Though we spend most of our time with logistics, McMurdo also allows us room to reflect on the “heroic age” of Antarctic exploration. I scramble up Observation Hill, a lava dome used by early explorers to get a clear view to the South, their vaunted destination. I sign up for a guided tour of Robert Falcon Scott’s Discovery Hut, built in 1902. Only a short walk from McMurdo, this hut served as a storehouse and refuge for the British Antarctic expeditions led by Scott and by Ernest Shackleton, including the latter’s ill-fated Ross Sea Party. Old woolen coats and mitts remain on display, while cans of food add color to the shelves. Morton’s Kippered Herring. Huntley and Palmer’s Superior Reading Biscuits. Special Dog Biscuits Supplied By Spratts Patent Limited Navy Army and Expedition Biscuit Manufacturer, London. Fry’s Pure Concentrated Cocoa, Makers to His Majesty the King. A burlap bag of frozen, withered onions gapes open to the drifting snow.
But this exploration is not to last: we are in McMurdo for science, and science must continue. Just as we begin to tire of the endless hubbub, the drab sheet-metal buildings, and the impersonal dining hall (though not the Frosty Boy soft-serve machine), it’s time for off-deck. In other words, we are flying to WAIS Divide. WAIS stands for the West Antarctic Ice Sheet, the smaller of Antarctica’s two longitudinal halves. The site was chosen because, like a watershed divide, glacial ice flows away in both directions. This means that while the ice layers at deeper depths are getting thinner and thinner over time, they exist in more or less the same place where the snow originally accumulated. For an ice core climate study, this constraint is important. It means that scientists can make apples-to-apples comparisons about the data collected from different layers of the ice sheet.
The WAIS Divide project is a large collaborative effort undertaken by the United States ice core community, with more than 20 academic and government institutions involved in recovering and analyzing the new core. As a graduate student, I am part of the core processing team. We are responsible for measuring and logging the core, then cutting it into one-meter lengths and packing it in insulated shipping containers for transport back to the United States. We carefully log each meter of the 3,405 meters drilled (11,171 feet, about the length of 30 American football fields). This entails measuring the top and bottom of each core, identifying any visible features, and labeling the ice with an orientation line and “up” arrows. It is critical that we always know which end of the ice is “up,” as this allows us to develop a continuous climate history from the ice core. We use a laser to measure depths precisely, and shine a bright light through the ice to look for features not obvious to the eye. Sometimes we find hairline fractures or cloudy bands that might signal past dust storms or volcanic eruptions. Over the course of six Antarctic field seasons, we drill and log over two miles of ice. I am lucky to participate in two of these seasons.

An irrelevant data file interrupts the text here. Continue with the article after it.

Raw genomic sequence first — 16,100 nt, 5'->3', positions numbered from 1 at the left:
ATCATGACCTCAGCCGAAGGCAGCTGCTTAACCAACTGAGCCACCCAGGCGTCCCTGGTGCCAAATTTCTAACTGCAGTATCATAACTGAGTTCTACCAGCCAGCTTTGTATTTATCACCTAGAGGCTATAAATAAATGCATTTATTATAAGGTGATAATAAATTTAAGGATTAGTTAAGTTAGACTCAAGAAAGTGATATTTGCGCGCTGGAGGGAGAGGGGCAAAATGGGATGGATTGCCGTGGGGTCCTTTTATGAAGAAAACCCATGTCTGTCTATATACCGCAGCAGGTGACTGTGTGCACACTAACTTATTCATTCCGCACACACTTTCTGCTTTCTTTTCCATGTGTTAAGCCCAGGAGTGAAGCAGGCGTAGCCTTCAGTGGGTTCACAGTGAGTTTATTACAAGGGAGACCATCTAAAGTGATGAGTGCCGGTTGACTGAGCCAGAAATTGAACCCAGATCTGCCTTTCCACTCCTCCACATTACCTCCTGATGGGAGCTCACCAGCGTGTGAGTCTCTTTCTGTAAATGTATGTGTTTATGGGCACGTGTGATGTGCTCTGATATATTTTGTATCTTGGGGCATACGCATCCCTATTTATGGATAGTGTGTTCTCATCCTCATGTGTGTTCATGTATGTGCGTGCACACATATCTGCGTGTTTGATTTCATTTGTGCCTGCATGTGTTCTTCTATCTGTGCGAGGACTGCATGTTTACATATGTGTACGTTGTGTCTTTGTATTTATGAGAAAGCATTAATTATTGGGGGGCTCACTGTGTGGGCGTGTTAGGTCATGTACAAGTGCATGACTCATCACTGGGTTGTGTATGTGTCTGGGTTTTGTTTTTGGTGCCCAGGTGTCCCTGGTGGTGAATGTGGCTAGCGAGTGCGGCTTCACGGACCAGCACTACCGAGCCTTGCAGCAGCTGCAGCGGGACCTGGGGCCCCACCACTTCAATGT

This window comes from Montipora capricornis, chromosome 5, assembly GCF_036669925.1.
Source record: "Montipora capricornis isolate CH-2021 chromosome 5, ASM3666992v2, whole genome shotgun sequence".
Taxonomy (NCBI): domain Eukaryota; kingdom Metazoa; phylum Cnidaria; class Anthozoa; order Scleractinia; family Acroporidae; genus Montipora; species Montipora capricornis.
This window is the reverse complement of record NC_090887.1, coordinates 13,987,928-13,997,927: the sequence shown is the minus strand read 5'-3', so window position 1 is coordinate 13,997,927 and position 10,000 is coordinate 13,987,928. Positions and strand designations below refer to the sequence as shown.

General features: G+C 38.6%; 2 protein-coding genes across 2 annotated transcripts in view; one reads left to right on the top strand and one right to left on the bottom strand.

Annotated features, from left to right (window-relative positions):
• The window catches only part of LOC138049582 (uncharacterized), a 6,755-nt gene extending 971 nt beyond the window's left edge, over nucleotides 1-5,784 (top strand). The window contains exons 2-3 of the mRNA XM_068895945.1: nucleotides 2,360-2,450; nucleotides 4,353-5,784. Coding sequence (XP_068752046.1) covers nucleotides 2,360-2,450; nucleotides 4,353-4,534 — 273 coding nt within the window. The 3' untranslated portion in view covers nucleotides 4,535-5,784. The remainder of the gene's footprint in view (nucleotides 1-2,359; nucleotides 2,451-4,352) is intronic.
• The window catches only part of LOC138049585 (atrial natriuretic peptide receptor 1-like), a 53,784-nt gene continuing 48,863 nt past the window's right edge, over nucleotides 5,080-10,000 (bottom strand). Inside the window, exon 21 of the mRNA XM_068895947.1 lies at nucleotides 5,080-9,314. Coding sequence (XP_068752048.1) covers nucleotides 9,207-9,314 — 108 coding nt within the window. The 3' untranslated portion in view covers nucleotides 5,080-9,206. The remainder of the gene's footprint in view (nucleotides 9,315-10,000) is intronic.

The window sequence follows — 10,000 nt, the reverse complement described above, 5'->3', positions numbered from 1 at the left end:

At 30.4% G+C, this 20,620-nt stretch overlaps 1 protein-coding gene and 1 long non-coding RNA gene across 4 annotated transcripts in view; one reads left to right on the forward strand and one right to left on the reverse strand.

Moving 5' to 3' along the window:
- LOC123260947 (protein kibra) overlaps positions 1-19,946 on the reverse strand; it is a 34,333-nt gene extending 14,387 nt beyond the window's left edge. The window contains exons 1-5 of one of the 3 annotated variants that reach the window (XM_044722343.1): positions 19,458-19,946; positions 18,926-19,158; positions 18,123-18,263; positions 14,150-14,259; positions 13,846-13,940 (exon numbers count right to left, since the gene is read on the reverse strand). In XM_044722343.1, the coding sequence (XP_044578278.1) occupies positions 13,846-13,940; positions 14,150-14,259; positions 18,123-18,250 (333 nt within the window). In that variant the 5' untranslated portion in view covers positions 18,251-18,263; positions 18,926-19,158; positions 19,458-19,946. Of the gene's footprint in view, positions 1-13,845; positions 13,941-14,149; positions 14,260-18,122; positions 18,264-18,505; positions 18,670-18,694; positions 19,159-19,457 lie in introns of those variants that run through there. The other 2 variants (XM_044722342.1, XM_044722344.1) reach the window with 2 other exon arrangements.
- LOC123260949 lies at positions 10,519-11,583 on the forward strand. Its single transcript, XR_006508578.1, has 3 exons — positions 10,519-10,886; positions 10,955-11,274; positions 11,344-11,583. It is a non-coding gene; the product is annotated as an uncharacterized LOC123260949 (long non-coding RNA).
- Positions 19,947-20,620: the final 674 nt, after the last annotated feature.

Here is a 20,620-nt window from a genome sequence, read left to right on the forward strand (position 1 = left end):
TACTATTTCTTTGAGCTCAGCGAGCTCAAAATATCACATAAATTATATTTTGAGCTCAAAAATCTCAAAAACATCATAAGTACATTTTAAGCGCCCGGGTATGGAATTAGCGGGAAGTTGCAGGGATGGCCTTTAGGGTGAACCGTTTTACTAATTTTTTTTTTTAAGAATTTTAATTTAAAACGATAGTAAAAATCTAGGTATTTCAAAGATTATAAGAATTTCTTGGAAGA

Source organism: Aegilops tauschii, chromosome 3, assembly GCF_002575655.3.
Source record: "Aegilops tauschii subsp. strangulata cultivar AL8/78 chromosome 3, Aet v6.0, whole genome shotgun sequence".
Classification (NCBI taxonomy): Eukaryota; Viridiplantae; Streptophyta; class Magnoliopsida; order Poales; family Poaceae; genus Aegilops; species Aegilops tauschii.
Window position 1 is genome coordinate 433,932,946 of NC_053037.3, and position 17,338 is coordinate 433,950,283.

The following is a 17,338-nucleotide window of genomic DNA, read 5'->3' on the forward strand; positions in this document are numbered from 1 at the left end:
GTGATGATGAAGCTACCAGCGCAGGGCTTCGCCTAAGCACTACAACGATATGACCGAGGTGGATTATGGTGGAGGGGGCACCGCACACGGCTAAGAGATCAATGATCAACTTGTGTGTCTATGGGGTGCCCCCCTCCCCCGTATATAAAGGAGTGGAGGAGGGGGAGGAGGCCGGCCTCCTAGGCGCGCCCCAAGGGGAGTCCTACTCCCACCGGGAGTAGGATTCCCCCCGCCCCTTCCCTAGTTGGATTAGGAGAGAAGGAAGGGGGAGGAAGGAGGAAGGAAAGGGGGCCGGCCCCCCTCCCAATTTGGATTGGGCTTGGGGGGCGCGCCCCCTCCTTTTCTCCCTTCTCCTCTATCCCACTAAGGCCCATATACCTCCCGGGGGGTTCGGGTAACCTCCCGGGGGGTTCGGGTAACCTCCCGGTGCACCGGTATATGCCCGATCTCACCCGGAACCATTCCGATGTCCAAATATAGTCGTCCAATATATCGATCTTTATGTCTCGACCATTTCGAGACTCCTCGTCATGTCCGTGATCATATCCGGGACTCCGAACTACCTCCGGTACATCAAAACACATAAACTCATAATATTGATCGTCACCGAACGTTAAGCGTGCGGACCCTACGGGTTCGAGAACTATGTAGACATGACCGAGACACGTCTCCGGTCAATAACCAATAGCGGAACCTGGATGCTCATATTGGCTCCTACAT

Of course, we can’t drill two miles of ice all at once. It’s an iterative process: the drill travels down the borehole by means of a giant winch. When it reaches fresh ice at the bottom of the hole, the drillers engage the cutters and start to drill a new core. We typically recover about three meters at a time. Then the “core dogs” break the core, and the drill travels back up the hole, the winch making its wraps slowly, precisely, one at a time. When the 15-meter (49-foot) steel drill comes back out of the borehole, it rotates from vertical to horizontal. Then the drillers manually disconnect the core barrel from the rest of the drill and lift it using a gantry crane. They then push the ice out of the barrel into a tray on a carefully leveled table. As it passes out of the barrel, the core slides through the FED, or fluid extraction device: a 3D vacuum that sucks drilling fluid off the surface of the ice. Fluid with a density equivalent to ice is used to keep the borehole from collapsing during the six-year drilling campaign.
All this work is done by dedicated engineers, specialists who spend their careers designing and building coring technologies. A few Antarctic veterans—scientists and others with specialized skills—also join the team. But once the core has been pushed out onto the table, it leaves the engineers’ realm and enters the domain of the core handlers.